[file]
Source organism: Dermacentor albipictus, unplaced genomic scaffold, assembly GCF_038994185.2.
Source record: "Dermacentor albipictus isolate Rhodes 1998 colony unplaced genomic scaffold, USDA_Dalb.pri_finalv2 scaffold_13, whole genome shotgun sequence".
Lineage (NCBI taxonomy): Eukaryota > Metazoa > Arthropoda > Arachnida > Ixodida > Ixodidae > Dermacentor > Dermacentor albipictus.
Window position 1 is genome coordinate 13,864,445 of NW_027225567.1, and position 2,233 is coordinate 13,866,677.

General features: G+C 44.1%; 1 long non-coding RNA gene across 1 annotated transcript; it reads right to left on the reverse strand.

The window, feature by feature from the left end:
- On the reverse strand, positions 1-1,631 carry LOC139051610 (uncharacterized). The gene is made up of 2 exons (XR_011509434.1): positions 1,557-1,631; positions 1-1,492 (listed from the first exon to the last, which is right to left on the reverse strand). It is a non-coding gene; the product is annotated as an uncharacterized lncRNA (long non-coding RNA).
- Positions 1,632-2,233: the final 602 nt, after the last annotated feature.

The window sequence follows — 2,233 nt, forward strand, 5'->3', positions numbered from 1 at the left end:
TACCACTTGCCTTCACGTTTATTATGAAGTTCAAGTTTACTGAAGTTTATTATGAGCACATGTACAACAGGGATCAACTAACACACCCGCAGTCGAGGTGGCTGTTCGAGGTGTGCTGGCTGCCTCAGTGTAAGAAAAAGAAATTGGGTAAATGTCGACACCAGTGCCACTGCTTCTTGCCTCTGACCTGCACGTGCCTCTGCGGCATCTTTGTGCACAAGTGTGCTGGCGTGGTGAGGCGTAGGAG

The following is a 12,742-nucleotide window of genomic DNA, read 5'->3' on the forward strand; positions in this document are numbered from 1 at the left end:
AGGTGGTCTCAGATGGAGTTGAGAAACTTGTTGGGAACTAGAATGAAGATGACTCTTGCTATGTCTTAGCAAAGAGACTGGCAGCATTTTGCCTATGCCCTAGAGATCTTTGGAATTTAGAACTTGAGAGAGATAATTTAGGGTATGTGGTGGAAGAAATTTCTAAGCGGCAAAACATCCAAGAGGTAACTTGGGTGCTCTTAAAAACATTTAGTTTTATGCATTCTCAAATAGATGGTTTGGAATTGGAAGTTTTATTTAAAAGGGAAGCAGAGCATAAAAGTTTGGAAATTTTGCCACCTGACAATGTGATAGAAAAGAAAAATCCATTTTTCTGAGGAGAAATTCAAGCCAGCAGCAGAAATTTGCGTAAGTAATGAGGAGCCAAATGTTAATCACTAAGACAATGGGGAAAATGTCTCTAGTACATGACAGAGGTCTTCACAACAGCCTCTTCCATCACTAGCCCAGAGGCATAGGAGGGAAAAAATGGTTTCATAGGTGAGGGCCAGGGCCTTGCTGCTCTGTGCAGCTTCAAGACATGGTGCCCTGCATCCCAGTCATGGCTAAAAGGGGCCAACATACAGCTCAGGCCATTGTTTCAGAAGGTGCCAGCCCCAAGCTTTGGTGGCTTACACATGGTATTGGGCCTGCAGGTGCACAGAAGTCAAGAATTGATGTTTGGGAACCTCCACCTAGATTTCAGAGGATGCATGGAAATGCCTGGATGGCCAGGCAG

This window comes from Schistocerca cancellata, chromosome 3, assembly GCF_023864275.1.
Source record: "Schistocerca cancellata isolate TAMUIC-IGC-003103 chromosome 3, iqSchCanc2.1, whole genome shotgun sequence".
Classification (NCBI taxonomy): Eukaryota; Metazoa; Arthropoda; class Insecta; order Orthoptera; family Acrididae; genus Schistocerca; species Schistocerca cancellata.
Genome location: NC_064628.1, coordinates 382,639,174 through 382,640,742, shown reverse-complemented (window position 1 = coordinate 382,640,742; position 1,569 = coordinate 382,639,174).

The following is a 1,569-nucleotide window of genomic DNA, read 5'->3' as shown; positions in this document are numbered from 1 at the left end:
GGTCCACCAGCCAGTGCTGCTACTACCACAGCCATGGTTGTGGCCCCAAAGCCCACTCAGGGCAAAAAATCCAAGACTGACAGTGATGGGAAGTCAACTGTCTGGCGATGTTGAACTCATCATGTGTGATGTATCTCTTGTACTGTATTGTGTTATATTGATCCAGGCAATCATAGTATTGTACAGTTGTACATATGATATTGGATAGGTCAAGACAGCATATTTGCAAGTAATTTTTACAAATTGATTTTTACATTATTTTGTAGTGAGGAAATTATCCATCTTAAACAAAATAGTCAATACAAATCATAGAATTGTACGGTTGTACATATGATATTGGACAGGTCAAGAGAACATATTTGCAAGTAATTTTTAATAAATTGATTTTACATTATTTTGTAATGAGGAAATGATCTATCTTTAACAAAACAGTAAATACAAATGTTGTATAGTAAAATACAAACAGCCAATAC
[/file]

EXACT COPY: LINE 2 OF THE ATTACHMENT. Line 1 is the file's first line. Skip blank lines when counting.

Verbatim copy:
Source record: "Dermacentor albipictus isolate Rhodes 1998 colony unplaced genomic scaffold, USDA_Dalb.pri_finalv2 scaffold_13, whole genome shotgun sequence".